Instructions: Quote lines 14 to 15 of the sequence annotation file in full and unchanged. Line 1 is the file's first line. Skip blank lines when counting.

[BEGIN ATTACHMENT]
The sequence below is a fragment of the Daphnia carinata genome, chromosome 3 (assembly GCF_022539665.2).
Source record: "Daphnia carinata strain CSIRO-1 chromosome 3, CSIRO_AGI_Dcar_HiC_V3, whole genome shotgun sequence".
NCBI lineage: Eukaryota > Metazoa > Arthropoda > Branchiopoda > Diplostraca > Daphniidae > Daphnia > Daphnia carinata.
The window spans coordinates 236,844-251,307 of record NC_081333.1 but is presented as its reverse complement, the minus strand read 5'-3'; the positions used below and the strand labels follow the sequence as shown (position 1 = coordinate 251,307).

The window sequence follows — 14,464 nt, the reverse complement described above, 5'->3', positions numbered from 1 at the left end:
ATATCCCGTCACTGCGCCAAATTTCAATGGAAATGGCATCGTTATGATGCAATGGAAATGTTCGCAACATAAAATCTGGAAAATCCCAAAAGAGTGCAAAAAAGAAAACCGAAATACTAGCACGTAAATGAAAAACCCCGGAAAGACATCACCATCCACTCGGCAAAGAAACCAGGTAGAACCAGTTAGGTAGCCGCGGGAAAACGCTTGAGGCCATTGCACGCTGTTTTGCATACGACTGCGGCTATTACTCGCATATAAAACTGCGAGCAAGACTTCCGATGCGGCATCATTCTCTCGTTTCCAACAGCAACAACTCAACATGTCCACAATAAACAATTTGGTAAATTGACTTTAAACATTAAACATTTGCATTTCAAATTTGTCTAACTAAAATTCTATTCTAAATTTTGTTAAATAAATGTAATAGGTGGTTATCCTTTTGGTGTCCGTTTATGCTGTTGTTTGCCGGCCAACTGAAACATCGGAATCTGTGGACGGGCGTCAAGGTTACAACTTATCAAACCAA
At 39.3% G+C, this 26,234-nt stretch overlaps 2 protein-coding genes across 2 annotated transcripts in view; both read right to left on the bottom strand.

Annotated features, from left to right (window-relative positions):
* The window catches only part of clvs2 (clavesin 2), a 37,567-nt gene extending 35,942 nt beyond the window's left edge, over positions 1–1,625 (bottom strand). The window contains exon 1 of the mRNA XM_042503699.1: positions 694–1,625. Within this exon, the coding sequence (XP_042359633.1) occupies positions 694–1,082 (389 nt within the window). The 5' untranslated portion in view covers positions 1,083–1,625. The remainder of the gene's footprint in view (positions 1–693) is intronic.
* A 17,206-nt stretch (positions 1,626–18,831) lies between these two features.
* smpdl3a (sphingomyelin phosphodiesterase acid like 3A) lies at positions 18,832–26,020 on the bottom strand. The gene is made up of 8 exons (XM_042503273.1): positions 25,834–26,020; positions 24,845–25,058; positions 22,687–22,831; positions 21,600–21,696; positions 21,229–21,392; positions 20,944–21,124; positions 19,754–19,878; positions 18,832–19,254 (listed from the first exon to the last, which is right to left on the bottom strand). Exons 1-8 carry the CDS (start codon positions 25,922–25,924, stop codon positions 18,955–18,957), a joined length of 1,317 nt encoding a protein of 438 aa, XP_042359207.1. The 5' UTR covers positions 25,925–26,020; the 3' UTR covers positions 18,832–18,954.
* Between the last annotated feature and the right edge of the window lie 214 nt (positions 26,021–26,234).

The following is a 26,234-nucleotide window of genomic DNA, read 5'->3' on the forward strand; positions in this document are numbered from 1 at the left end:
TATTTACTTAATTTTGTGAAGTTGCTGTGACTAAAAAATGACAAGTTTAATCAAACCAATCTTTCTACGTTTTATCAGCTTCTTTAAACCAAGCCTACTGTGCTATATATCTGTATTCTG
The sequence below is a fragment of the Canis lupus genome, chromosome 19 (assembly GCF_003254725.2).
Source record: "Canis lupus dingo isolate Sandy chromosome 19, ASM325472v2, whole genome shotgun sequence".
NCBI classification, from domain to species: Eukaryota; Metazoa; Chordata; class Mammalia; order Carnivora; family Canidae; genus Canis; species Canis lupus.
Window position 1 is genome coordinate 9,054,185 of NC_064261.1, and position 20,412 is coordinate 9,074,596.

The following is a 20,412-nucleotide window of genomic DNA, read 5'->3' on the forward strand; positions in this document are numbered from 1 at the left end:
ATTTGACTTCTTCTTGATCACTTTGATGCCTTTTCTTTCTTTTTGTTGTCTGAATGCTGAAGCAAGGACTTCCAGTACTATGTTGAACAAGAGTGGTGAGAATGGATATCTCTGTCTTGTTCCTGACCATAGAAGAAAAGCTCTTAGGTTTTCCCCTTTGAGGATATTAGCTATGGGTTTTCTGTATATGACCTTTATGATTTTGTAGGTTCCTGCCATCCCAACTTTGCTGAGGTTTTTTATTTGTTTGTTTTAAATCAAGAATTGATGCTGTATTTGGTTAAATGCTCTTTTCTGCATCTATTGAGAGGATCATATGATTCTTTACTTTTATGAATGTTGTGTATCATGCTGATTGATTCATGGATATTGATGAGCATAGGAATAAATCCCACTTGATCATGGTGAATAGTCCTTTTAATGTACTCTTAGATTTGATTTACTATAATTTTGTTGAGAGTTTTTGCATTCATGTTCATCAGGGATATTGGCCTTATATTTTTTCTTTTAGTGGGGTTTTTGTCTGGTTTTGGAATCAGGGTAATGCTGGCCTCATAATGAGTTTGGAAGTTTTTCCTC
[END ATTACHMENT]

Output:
TATTTACTTAATTTTGTGAAGTTGCTGTGACTAAAAAATGACAAGTTTAATCAAACCAATCTTTCTACGTTTTATCAGCTTCTTTAAACCAAGCCTACTGTGCTATATATCTGTATTCTG
The sequence below is a fragment of the Canis lupus genome, chromosome 19 (assembly GCF_003254725.2).